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Sign Language Studies

American Annals of the Deaf

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Sign Languages in Contact

David Quinto-Pozos, Editor

Editor’s Introduction: Outlining Considerations
for the Study of Signed Language Contact

David Quinto-Pozos

To my knowledge, this volume represents the first book-length collection of various accounts of contact between sign languages, and this brings with it excitement as well as the realization of challenges that lie ahead.1 As many researchers who are interested in language contact might suggest, it is exciting because these chapters contribute to our understanding of the structural and social aspects of contact and how such contact affects language in the visual-gestural modality. They provide us with information about Deaf communities throughout the world, as well as language data that speak to the ways in which contact is manifested in those communities. This global perspective allows us to examine contact situations in search of commonalties and recurring patterns. It also enables us to see how some outcomes of contact between sign languages might or might not fit the general patterns of contact that have been demonstrated for spoken languages. Perhaps as a way to balance the excitement about this topic, the sobering truth is that we know so little about contact between sign languages. As a result, we are faced with the task of documenting examples of such contact and the challenge of examining the effects of visual meaning creation on linguistic structures that occur in these contact situations. By focusing on this area of inquiry, we stand to gain much knowledge about how language works.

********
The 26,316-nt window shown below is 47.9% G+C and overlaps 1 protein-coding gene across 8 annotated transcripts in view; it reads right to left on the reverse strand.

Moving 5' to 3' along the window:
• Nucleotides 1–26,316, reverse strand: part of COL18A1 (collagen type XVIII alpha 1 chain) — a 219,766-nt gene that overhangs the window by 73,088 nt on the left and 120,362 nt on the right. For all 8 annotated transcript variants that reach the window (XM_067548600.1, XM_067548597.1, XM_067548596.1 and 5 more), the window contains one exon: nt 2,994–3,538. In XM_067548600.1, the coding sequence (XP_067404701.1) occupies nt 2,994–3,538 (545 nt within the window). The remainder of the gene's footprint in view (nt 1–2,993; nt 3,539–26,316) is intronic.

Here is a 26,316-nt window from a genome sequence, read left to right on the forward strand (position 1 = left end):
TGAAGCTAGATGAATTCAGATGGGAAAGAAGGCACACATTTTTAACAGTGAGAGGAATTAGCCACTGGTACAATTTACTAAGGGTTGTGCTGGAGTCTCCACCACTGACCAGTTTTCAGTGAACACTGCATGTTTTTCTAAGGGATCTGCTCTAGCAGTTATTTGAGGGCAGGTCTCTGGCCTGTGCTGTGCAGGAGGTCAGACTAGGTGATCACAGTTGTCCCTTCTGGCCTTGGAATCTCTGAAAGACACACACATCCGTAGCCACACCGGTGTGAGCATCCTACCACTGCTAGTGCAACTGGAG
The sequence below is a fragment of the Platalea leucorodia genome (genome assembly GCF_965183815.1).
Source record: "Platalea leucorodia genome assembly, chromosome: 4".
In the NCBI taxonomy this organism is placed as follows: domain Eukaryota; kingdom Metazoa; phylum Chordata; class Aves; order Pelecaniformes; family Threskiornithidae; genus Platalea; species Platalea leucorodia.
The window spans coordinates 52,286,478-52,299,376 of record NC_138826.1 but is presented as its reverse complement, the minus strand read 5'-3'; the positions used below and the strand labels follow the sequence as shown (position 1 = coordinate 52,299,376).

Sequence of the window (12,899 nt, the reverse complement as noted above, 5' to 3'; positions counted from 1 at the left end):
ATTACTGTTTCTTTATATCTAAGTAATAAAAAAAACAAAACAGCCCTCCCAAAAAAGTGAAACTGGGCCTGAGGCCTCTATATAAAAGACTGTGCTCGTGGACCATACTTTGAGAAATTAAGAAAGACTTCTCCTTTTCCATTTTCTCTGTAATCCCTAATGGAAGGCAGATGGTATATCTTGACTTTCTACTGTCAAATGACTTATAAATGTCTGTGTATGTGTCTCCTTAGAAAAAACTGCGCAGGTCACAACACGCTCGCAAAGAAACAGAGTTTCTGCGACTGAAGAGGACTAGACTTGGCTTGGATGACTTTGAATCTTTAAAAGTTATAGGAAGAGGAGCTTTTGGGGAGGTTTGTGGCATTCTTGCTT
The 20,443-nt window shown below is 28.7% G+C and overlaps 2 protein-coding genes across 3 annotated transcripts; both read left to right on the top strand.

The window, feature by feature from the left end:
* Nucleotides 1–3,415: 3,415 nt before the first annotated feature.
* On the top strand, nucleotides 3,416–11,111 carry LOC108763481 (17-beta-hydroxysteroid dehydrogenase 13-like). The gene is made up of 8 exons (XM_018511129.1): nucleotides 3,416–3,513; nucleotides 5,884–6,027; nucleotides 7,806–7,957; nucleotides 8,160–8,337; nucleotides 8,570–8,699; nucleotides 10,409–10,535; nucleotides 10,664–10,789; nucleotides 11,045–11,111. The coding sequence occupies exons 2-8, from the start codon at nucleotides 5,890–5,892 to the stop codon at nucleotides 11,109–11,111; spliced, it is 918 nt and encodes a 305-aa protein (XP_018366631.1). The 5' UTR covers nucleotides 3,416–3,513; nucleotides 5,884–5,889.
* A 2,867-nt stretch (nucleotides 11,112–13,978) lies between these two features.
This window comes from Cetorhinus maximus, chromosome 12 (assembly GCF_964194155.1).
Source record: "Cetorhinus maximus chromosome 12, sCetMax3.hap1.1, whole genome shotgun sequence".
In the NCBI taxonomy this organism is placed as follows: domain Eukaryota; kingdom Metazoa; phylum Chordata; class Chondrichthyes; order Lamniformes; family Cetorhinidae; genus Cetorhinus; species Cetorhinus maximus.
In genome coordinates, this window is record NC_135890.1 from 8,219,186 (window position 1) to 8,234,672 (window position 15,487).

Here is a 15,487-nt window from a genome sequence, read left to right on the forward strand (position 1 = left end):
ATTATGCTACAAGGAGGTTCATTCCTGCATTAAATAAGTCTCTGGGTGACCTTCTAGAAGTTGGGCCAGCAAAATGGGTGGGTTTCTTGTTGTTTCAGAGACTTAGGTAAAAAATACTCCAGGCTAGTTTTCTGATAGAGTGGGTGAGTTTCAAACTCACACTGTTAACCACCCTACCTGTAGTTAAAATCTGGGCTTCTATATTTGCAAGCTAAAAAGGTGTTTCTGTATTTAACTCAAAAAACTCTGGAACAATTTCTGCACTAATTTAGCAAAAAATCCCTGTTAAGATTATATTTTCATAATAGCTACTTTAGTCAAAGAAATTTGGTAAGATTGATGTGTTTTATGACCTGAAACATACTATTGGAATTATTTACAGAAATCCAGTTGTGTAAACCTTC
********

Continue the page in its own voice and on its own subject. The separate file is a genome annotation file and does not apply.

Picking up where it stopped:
The study of language contact among signed languages forces us to carefully consider how the visual-gestural modality of human communication influences language birth, development, change, and decay or loss from disuse. Sign languages and sign language varieties are emerging in various parts of the world, and they are developing quickly. It is unclear how such rapid birth and development are paralleled in spoken language situations, although likely candidates for cross-modal comparisons would be spoken language pidgins and creoles. Some varieties of signed language might also be quickly declining in use as a result of influence from other sign languages. This phenomenon is to be expected because it also occurs when spoken languages come into contact, although what we know about these cases is minimal. I suggest that certain characteristics of language in the visual-gestural modality influence the results of contact between sign languages. These factors and some of the relevant works from the literature are discussed in this introductory chapter.


Language contact has been an active area of linguistic inquiry in the past few decades. Within the last decade alone, several volumes have been devoted to various approaches to the study of contact between spoken languages and the multitude of phenomena that result. For example, one of the authors of a classic work on language contact (Thomason and Kaufman 1988) has published an introductory book on the topic that serves as a useful resource for various students and those who are interested in linguistics (Thomason 2001). Another work presents a framework composed of several models that have been suggested in previous writings to account for various types of contact data — mostly from a code-switching perspective (Myers-Scotton 2002). Holm (2004) presents data from various language varieties as he explores the concept of “semi-creolization,” although the author uses the term “partially structured grammars” in that work. As further testament to the importance of publishing entire volumes on the topic of language contact, Cambridge University Press has begun an interdisciplinary series devoted to the topic, and three volumes have been published to date (Mufwene 2001; Clyne 2003; Heine and Kuteva 2005).

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